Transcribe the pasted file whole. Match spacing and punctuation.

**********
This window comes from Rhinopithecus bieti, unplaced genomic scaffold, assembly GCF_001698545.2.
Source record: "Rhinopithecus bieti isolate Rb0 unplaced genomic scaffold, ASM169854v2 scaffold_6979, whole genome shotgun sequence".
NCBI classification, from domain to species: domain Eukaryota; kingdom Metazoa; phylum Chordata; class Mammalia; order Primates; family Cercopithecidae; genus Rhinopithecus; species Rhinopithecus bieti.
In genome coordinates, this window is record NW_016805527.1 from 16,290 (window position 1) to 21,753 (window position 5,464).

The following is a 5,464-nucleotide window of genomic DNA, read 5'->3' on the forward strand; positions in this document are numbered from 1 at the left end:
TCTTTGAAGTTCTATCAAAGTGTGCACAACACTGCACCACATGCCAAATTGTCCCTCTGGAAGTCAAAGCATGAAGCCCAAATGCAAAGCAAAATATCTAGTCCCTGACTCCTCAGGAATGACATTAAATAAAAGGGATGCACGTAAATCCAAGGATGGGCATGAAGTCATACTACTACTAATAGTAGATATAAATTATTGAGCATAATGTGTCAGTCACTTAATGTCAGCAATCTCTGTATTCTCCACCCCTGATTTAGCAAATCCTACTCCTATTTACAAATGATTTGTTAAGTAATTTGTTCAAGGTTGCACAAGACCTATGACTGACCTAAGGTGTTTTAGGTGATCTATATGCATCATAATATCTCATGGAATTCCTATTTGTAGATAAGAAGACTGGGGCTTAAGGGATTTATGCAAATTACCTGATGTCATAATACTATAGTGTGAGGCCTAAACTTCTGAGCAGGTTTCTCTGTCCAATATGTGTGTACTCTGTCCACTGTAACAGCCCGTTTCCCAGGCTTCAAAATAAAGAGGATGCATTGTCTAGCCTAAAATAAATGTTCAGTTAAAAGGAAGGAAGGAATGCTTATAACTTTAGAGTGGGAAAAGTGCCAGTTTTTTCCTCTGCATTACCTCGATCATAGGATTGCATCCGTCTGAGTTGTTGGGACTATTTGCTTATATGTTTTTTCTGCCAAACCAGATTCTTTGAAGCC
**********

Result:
This window comes from Rhinopithecus bieti, unplaced genomic scaffold, assembly GCF_001698545.2.
Source record: "Rhinopithecus bieti isolate Rb0 unplaced genomic scaffold, ASM169854v2 scaffold_6979, whole genome shotgun sequence".
NCBI classification, from domain to species: domain Eukaryota; kingdom Metazoa; phylum Chordata; class Mammalia; order Primates; family Cercopithecidae; genus Rhinopithecus; species Rhinopithecus bieti.
In genome coordinates, this window is record NW_016805527.1 from 16,290 (window position 1) to 21,753 (window position 5,464).

The following is a 5,464-nucleotide window of genomic DNA, read 5'->3' on the forward strand; positions in this document are numbered from 1 at the left end:
TCTTTGAAGTTCTATCAAAGTGTGCACAACACTGCACCACATGCCAAATTGTCCCTCTGGAAGTCAAAGCATGAAGCCCAAATGCAAAGCAAAATATCTAGTCCCTGACTCCTCAGGAATGACATTAAATAAAAGGGATGCACGTAAATCCAAGGATGGGCATGAAGTCATACTACTACTAATAGTAGATATAAATTATTGAGCATAATGTGTCAGTCACTTAATGTCAGCAATCTCTGTATTCTCCACCCCTGATTTAGCAAATCCTACTCCTATTTACAAATGATTTGTTAAGTAATTTGTTCAAGGTTGCACAAGACCTATGACTGACCTAAGGTGTTTTAGGTGATCTATATGCATCATAATATCTCATGGAATTCCTATTTGTAGATAAGAAGACTGGGGCTTAAGGGATTTATGCAAATTACCTGATGTCATAATACTATAGTGTGAGGCCTAAACTTCTGAGCAGGTTTCTCTGTCCAATATGTGTGTACTCTGTCCACTGTAACAGCCCGTTTCCCAGGCTTCAAAATAAAGAGGATGCATTGTCTAGCCTAAAATAAATGTTCAGTTAAAAGGAAGGAAGGAATGCTTATAACTTTAGAGTGGGAAAAGTGCCAGTTTTTTCCTCTGCATTACCTCGATCATAGGATTGCATCCGTCTGAGTTGTTGGGACTATTTGCTTATATGTTTTTTCTGCCAAACCAGATTCTTTGAAGCC